Another shoe has dropped in the DFM market with Cadence's acquisition of Clear Shape, a company Gary Smith has liked for months. The reasons for Gary's enthusiasm is that Clear Shape has approached DFM from the design side, while most other companies in that market have focused their efforts on the place and route functions. He has said:" The Clear Shape models work, without giving up the fab's process secrets. They have figured out how to do that in a secure way, without hackers being able to crack the encryption."
It remains to be seen how Cadence can integrate the Clear Shape methodology into its design flow and whether the addition of Clear Shape analysis will also improve the results from the previous acquisition of Invarium and its lithography optimization software.
The fact that at the 65 nm process node and further on designers need a fully integrated flow is no longer in question. They not only need tools they can trust and work well together, they need methods, they need a wideband communication channel that connects them to the foundry, the mask shop, the test equipment maker. All four leading EDA vendors are focusing on the post RTL problem and, in their own ways, all are doing a good job at it.
But, as the vagaries of the ESL market have shown, it is not enough to build tools for a specific market, the industry needs integration of local flows into a sustainable method that assures the integrity of the design from conception to manufacturing and test of the final die.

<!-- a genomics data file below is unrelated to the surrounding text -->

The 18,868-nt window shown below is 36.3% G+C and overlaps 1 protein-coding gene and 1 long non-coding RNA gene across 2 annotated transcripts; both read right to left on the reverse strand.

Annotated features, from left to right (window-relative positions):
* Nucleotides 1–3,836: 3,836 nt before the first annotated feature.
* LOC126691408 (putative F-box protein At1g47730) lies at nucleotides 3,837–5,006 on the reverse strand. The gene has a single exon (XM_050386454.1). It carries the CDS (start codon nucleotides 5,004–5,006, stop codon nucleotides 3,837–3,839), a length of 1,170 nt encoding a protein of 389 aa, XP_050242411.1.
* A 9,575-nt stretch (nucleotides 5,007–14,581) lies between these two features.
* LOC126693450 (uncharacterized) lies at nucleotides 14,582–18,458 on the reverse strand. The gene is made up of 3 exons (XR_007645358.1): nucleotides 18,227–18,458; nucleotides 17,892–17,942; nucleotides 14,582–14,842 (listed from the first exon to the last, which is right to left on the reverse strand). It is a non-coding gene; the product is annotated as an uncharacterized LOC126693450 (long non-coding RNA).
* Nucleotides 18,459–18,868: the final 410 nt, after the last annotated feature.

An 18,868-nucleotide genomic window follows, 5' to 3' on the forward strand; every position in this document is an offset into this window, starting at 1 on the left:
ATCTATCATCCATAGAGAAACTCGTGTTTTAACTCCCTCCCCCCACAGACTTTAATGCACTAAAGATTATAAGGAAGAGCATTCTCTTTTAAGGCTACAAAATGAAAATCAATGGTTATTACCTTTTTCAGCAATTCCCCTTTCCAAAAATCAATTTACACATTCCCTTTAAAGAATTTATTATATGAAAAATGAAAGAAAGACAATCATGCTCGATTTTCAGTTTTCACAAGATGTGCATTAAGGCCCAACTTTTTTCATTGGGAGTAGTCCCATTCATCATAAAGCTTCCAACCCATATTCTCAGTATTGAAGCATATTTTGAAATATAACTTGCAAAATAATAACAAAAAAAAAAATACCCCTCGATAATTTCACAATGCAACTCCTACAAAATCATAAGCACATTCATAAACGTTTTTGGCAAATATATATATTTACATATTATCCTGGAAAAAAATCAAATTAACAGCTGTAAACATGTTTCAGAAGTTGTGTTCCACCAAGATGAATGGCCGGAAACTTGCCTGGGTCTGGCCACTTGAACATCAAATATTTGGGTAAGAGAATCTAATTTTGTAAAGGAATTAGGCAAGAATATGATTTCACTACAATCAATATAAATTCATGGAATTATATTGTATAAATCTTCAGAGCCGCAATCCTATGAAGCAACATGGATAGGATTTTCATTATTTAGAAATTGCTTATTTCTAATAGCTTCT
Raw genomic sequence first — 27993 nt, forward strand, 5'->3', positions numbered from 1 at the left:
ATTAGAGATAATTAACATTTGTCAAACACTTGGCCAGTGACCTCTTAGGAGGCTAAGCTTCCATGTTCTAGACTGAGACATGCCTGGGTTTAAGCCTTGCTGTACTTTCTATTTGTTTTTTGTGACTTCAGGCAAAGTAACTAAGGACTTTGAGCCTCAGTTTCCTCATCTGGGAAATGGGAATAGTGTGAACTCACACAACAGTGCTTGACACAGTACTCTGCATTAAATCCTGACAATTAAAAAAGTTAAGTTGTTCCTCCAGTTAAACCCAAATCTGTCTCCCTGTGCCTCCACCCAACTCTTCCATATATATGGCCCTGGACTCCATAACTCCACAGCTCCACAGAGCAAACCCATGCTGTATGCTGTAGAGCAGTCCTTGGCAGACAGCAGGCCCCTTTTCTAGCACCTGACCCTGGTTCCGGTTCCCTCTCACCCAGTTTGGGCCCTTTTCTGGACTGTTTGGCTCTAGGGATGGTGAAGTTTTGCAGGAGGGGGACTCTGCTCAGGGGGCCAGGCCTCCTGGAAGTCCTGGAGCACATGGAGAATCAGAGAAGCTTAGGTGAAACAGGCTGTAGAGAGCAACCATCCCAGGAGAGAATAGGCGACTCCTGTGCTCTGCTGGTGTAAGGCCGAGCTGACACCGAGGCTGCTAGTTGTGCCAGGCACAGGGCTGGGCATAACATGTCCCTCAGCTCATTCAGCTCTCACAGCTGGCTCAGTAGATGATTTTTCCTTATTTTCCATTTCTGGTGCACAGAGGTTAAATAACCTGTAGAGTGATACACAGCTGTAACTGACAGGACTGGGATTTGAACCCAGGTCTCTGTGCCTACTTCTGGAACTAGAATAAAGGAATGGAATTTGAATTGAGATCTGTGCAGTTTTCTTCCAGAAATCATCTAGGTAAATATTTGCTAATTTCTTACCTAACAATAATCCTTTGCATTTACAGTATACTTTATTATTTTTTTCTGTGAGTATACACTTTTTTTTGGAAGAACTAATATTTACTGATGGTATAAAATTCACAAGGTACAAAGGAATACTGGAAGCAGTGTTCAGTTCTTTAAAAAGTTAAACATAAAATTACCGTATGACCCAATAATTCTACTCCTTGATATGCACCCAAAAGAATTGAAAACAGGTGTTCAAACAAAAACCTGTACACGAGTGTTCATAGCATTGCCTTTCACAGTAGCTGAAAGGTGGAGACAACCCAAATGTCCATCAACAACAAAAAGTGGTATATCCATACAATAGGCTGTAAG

The question remains: how viable is the DFM market? How many independent companies can not only survive but also prosper in the market? Dave Reed, vice president of marketing and business development at Blaze DFM said:" DFM problem-reporting tools from vendors like Clear Shape are only valuable if they are incorporated into some other company's overall optimization solution, so this is a good move for them. Designers have a strong need for an overall electrical DFM solution that includes optimization. We continue to believe that the best solutions will come from pure-play electrical DFM companies that remain focused on this area." To me this means that he thinks of DFM as a logical separate step in the design process. If it is not integrated into a flow, then it is a mandatory side excursion that has to be integrated in order to be useful. By the events of the last twelve months it seems that Ponte Solutions, a company that has declined buyout opportunities, shares the opinion that independent companies can profit in the long run in the market.
Of course both companies might just be waiting for a better offer as the field of acquisition candidates gets smaller and smaller. After all, Mentor might still want to strengthen its newly acquired post RTL flow with DFM capabilities, and Magma might still be persuaded, through business situation, to make an acquisition in order to consolidate its control over major customers, something that obviously happened with Cadence. And, of course, let's not forget Synopsys. They have been unusually quiet lately, scoring a big win by capturing the Intel account, but they cannot be content to be number 2 for much longer. I do not believe the inner fire has left in the CEO office. The latest acquisition has not left the DFM market in any clearer shape but my suggestion to all small companies aspiring to be acquired: get Nitin Deo as your business development guy.